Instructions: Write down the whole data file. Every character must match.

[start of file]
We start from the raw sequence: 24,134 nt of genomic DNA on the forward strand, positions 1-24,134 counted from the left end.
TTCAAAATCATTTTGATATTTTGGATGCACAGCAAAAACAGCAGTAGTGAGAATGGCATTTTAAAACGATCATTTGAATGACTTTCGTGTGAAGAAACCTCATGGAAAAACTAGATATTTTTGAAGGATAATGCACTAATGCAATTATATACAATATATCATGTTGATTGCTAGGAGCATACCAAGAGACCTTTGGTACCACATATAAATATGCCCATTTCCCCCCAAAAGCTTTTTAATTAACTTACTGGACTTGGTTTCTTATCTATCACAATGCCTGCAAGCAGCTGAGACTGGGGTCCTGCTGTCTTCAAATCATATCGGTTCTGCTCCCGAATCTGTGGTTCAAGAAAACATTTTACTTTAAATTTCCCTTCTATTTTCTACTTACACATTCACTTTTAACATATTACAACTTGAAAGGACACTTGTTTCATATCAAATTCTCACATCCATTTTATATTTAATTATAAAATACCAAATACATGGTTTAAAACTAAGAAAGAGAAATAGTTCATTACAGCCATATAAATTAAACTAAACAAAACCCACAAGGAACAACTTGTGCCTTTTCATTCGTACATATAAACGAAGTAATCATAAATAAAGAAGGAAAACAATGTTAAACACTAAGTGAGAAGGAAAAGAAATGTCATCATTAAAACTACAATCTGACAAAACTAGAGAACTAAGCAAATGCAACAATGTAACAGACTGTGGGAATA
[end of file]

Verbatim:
We start from the raw sequence: 24,134 nt of genomic DNA on the forward strand, positions 1-24,134 counted from the left end.
TTCAAAATCATTTTGATATTTTGGATGCACAGCAAAAACAGCAGTAGTGAGAATGGCATTTTAAAACGATCATTTGAATGACTTTCGTGTGAAGAAACCTCATGGAAAAACTAGATATTTTTGAAGGATAATGCACTAATGCAATTATATACAATATATCATGTTGATTGCTAGGAGCATACCAAGAGACCTTTGGTACCACATATAAATATGCCCATTTCCCCCCAAAAGCTTTTTAATTAACTTACTGGACTTGGTTTCTTATCTATCACAATGCCTGCAAGCAGCTGAGACTGGGGTCCTGCTGTCTTCAAATCATATCGGTTCTGCTCCCGAATCTGTGGTTCAAGAAAACATTTTACTTTAAATTTCCCTTCTATTTTCTACTTACACATTCACTTTTAACATATTACAACTTGAAAGGACACTTGTTTCATATCAAATTCTCACATCCATTTTATATTTAATTATAAAATACCAAATACATGGTTTAAAACTAAGAAAGAGAAATAGTTCATTACAGCCATATAAATTAAACTAAACAAAACCCACAAGGAACAACTTGTGCCTTTTCATTCGTACATATAAACGAAGTAATCATAAATAAAGAAGGAAAACAATGTTAAACACTAAGTGAGAAGGAAAAGAAATGTCATCATTAAAACTACAATCTGACAAAACTAGAGAACTAAGCAAATGCAACAATGTAACAGACTGTGGGAATA